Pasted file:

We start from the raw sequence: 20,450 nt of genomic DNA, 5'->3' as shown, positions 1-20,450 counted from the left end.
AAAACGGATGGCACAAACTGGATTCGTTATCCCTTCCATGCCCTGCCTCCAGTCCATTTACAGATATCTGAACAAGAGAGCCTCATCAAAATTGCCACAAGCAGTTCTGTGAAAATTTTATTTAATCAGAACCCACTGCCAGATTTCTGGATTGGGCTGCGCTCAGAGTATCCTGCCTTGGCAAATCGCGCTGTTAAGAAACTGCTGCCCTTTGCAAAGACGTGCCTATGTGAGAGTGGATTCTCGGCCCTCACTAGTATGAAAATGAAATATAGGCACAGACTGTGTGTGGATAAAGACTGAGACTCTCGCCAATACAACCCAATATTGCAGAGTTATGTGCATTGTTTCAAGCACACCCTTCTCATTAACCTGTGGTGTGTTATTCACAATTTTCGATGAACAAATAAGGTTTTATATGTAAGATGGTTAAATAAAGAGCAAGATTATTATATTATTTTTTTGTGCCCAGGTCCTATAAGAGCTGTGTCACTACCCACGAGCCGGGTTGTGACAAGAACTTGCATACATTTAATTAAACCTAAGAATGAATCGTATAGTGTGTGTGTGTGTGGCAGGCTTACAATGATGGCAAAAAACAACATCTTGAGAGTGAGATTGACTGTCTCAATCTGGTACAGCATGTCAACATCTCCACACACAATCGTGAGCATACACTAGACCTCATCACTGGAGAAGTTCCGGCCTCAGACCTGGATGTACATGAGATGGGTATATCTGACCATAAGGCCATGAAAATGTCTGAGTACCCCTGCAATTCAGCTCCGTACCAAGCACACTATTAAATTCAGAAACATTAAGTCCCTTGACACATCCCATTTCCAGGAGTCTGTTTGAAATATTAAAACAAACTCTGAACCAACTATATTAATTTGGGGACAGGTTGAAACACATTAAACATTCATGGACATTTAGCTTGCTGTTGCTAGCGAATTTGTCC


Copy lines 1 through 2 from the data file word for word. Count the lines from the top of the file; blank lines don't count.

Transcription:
We start from the raw sequence: 20,450 nt of genomic DNA, 5'->3' as shown, positions 1-20,450 counted from the left end.
AAAACGGATGGCACAAACTGGATTCGTTATCCCTTCCATGCCCTGCCTCCAGTCCATTTACAGATATCTGAACAAGAGAGCCTCATCAAAATTGCCACAAGCAGTTCTGTGAAAATTTTATTTAATCAGAACCCACTGCCAGATTTCTGGATTGGGCTGCGCTCAGAGTATCCTGCCTTGGCAAATCGCGCTGTTAAGAAACTGCTGCCCTTTGCAAAGACGTGCCTATGTGAGAGTGGATTCTCGGCCCTCACTAGTATGAAAATGAAATATAGGCACAGACTGTGTGTGGATAAAGACTGAGACTCTCGCCAATACAACCCAATATTGCAGAGTTATGTGCATTGTTTCAAGCACACCCTTCTCATTAACCTGTGGTGTGTTATTCACAATTTTCGATGAACAAATAAGGTTTTATATGTAAGATGGTTAAATAAAGAGCAAGATTATTATATTATTTTTTTGTGCCCAGGTCCTATAAGAGCTGTGTCACTACCCACGAGCCGGGTTGTGACAAGAACTTGCATACATTTAATTAAACCTAAGAATGAATCGTATAGTGTGTGTGTGTGTGGCAGGCTTACAATGATGGCAAAAAACAACATCTTGAGAGTGAGATTGACTGTCTCAATCTGGTACAGCATGTCAACATCTCCACACACAATCGTGAGCATACACTAGACCTCATCACTGGAGAAGTTCCGGCCTCAGACCTGGATGTACATGAGATGGGTATATCTGACCATAAGGCCATGAAAATGTCTGAGTACCCCTGCAATTCAGCTCCGTACCAAGCACACTATTAAATTCAGAAACATTAAGTCCCTTGACACATCCCATTTCCAGGAGTCTGTTTGAAATATTAAAACAAACTCTGAACCAACTATATTAATTTGGGGACAGGTTGAAACACATTAAACATTCATGGACATTTAGCTTGCTGTTGCTAGCGAATTTGTCC